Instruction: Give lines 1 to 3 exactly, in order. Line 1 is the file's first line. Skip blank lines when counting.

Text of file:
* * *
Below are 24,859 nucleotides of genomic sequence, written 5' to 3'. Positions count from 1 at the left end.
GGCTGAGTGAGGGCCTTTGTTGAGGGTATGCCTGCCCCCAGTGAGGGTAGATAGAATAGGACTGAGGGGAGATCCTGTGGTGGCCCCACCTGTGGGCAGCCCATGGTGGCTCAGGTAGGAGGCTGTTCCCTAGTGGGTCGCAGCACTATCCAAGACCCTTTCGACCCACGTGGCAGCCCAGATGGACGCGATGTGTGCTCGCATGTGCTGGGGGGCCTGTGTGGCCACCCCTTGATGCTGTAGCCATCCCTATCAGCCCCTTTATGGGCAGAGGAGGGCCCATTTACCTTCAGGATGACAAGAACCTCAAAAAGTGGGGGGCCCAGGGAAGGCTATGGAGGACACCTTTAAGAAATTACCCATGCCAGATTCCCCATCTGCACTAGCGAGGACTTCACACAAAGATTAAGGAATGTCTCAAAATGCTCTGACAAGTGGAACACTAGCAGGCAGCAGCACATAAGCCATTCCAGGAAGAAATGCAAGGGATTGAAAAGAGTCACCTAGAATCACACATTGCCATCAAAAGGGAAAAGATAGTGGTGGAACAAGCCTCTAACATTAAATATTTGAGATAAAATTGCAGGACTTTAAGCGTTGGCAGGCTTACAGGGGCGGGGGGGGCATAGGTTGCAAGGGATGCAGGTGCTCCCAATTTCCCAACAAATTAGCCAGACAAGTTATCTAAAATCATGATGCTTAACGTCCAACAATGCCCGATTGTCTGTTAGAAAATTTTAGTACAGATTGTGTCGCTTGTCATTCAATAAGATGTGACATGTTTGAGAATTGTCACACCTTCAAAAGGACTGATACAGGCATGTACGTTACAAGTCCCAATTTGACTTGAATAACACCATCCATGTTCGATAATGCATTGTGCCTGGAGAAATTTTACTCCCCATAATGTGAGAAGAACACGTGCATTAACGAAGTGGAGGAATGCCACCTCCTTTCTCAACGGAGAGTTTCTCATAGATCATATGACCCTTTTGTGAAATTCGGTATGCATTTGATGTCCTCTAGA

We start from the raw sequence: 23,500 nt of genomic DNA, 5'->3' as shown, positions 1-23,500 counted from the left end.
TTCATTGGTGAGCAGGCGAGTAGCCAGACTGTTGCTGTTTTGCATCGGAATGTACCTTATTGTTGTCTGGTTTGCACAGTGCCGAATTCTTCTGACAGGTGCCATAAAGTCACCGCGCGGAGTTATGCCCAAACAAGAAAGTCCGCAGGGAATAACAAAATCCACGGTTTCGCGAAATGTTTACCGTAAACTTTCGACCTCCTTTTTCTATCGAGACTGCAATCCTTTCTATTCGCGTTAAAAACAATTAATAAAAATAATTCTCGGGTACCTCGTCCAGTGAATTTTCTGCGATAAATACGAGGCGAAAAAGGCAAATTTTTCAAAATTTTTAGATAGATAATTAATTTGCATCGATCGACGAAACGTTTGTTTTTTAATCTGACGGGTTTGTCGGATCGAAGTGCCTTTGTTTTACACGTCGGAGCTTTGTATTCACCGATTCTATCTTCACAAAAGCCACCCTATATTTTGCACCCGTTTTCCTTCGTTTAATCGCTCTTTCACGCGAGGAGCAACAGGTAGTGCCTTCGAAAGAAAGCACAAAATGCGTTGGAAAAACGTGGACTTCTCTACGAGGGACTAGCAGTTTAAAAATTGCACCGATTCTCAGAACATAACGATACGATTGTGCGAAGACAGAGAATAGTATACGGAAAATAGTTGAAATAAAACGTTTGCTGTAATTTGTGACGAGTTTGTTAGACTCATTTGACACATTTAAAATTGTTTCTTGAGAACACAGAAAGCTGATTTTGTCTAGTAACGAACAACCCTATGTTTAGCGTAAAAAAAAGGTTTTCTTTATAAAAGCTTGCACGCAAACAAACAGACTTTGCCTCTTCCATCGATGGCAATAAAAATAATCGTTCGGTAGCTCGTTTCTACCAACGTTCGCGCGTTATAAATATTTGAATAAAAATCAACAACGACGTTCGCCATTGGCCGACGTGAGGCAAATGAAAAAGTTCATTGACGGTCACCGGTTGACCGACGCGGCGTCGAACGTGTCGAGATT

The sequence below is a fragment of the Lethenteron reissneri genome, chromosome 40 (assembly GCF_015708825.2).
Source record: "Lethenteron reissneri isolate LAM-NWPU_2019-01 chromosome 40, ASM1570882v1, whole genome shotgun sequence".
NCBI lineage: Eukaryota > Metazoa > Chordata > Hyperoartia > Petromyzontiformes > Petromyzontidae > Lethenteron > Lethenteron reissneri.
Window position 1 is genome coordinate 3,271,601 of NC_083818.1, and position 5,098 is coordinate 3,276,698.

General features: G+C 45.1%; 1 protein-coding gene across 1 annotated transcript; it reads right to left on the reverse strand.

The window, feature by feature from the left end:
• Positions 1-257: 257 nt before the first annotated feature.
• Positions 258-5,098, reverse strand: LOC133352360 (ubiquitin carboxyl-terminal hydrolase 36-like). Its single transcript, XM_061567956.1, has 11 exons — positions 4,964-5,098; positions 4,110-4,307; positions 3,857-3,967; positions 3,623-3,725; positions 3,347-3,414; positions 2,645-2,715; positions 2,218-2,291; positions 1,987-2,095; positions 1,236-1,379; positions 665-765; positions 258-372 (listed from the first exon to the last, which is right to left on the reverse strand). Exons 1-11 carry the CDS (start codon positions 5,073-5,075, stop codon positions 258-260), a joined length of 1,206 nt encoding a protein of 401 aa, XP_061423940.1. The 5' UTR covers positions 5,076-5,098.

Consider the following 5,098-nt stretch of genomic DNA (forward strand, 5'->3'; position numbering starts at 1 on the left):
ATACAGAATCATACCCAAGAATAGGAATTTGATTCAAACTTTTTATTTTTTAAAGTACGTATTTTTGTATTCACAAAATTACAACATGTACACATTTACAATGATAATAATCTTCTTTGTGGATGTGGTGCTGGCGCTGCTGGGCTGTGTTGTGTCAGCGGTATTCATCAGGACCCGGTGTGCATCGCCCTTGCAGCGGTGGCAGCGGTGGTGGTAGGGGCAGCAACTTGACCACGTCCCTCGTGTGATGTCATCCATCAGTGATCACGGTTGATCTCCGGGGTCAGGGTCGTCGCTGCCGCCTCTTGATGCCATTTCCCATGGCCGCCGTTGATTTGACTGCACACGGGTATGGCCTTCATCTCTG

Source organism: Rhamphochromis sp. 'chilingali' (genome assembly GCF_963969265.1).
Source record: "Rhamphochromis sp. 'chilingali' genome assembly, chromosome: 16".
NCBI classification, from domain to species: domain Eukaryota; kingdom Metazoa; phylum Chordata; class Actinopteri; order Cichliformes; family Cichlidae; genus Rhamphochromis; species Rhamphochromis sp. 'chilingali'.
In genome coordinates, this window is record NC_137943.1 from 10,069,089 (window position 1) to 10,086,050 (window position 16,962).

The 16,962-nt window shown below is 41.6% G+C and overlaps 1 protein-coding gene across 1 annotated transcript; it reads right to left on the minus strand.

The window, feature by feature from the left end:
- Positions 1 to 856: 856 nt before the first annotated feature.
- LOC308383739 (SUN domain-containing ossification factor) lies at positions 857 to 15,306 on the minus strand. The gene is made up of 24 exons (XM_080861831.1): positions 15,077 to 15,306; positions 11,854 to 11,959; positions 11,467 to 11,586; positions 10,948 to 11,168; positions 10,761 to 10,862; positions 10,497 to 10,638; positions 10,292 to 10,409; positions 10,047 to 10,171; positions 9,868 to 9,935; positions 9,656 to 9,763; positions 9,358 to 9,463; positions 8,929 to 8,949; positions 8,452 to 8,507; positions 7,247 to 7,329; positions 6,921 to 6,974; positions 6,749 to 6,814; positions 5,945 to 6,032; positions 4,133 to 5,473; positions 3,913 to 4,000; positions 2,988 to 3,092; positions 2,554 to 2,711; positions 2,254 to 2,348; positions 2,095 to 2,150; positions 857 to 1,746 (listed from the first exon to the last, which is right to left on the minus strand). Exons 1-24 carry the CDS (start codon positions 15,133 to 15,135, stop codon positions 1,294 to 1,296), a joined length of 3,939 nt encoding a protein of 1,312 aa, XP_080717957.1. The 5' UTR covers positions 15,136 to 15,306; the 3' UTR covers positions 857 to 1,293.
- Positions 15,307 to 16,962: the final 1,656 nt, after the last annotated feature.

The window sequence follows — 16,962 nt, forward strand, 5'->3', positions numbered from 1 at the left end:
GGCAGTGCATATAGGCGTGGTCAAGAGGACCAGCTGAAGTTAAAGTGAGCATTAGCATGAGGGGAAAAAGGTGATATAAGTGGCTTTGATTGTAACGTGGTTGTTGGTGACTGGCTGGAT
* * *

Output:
Below are 24,859 nucleotides of genomic sequence, written 5' to 3'. Positions count from 1 at the left end.
GGCTGAGTGAGGGCCTTTGTTGAGGGTATGCCTGCCCCCAGTGAGGGTAGATAGAATAGGACTGAGGGGAGATCCTGTGGTGGCCCCACCTGTGGGCAGCCCATGGTGGCTCAGGTAGGAGGCTGTTCCCTAGTGGGTCGCAGCACTATCCAAGACCCTTTCGACCCACGTGGCAGCCCAGATGGACGCGATGTGTGCTCGCATGTGCTGGGGGGCCTGTGTGGCCACCCCTTGATGCTGTAGCCATCCCTATCAGCCCCTTTATGGGCAGAGGAGGGCCCATTTACCTTCAGGATGACAAGAACCTCAAAAAGTGGGGGGCCCAGGGAAGGCTATGGAGGACACCTTTAAGAAATTACCCATGCCAGATTCCCCATCTGCACTAGCGAGGACTTCACACAAAGATTAAGGAATGTCTCAAAATGCTCTGACAAGTGGAACACTAGCAGGCAGCAGCACATAAGCCATTCCAGGAAGAAATGCAAGGGATTGAAAAGAGTCACCTAGAATCACACATTGCCATCAAAAGGGAAAAGATAGTGGTGGAACAAGCCTCTAACATTAAATATTTGAGATAAAATTGCAGGACTTTAAGCGTTGGCAGGCTTACAGGGGCGGGGGGGGCATAGGTTGCAAGGGATGCAGGTGCTCCCAATTTCCCAACAAATTAGCCAGACAAGTTATCTAAAATCATGATGCTTAACGTCCAACAATGCCCGATTGTCTGTTAGAAAATTTTAGTACAGATTGTGTCGCTTGTCATTCAATAAGATGTGACATGTTTGAGAATTGTCACACCTTCAAAAGGACTGATACAGGCATGTACGTTACAAGTCCCAATTTGACTTGAATAACACCATCCATGTTCGATAATGCATTGTGCCTGGAGAAATTTTACTCCCCATAATGTGAGAAGAACACGTGCATTAACGAAGTGGAGGAATGCCACCTCCTTTCTCAACGGAGAGTTTCTCATAGATCATATGACCCTTTTGTGAAATTCGGTATGCATTTGATGTCCTCTAGA

We start from the raw sequence: 23,500 nt of genomic DNA, 5'->3' as shown, positions 1-23,500 counted from the left end.